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February,
2001

GOVERNMENT'S WAR ON BIG TOBACCO
CRUSHES LITTLE GUYS...

We've all grown so accustomed to the legislative and regulatory assault on tobacco in this country that the will and ability to defend ourselves - both as an industry and as individuals - continues to dwindle.

The National Smokers Alliance, the ten-year-old smoker's rights group that fought countless measures in Washington with financial support from average citizens and major tobacco manufacturers alike, has packed it in. Meeting the financial requirements of effectively fighting the tsunami-like wave of court battles that limit tobacco use has nearly dwarfed the group's very mission. To keep pace, it concluded, the organization would have to devote greater resources and time to fundraising, with commitment to the defense of smoker's rights becoming secondary. And yet, its work is ever more importmant.

"The effort to disenfranchise and marginalize smokers is, in reality, only one facet of a much broader assault on individual freedoms that has begun to infuse society," noted NSA president Thomas Humber in explaining the board's decision to contribute all remaining funds to the Center for Individual Freedom.

In Illinois, the sale of imported bidi cigarettes is now illegal, thanks to the state legislature and Governor, despite the lack of backing by the Illinois Attorney General, who felt it inappropriate to ban a product intended for adults. Even so, little could be done to prevent the outcome. The fear that bidis would become a health crisis bigger than cigarettes among youth drove the product from existence in that state. With the ice cracked, more states could follow.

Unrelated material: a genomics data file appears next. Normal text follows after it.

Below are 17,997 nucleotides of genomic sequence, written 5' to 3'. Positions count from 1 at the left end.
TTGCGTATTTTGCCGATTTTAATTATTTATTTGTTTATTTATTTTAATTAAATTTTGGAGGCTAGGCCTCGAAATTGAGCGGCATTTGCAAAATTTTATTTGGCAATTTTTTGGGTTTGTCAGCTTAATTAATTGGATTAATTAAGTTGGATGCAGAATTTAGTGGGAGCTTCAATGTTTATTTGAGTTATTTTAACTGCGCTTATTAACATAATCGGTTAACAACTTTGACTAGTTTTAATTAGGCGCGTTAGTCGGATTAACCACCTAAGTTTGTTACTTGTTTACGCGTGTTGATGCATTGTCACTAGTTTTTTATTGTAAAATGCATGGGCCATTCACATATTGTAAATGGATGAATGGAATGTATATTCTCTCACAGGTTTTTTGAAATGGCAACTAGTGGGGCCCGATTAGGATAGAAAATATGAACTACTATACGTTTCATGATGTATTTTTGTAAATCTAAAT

"The market is so infinitesimal and affects so few people," noted Gary Avram, executive director of the Specialty Tobacco Council. "There's not a big enough populace using it to pressure a legislature or enough business to warrant litigation" contesting a bidi ban.

In San Francisco, the desire to banish high-volume discount cigarette outlets from within city limits threatens to further squeeze the life out of the corner cigar shop, already a tag-along victim of the state's attack on cigarettes. The mood overall in California continues to sink, with some predicting that the smoking public's patience will at some point simply break, and not politely.

Even distributors aren't safe. Between the Master Settlement Agreement, which unleashed a torrent of bureaucratic record-keeping and financial reporting - the standards of which are determined on a state-by-state basis - and the Fed's war on gray market cigarettes, companies who import relatively small amounts of specialty tobacco products have found life becoming unbearable.

"The information they're requesting is absolutely useless," says Joanne Diggett of G.A. Andron, who has resorted to sifting through individual invoices by hand to meet each state's varying requests for sales documentation. Information, it turns out, that is irrelevant to the goal of preventing gray market imports, but plenty disruptive to the small importer's ability to simply do its job. "There is no purpose in the entire exercise," Diggett concludes.

With signs that the Republican Bush administration may be less inclined to continue its predecessor's style of heavy-handed tobacco control, perhaps there is a glimmer of light that a more rational framework of regulation may yet emerge. Hopefully, before the will to fight back erodes entirely.

E. Edward Hoyt III
Editor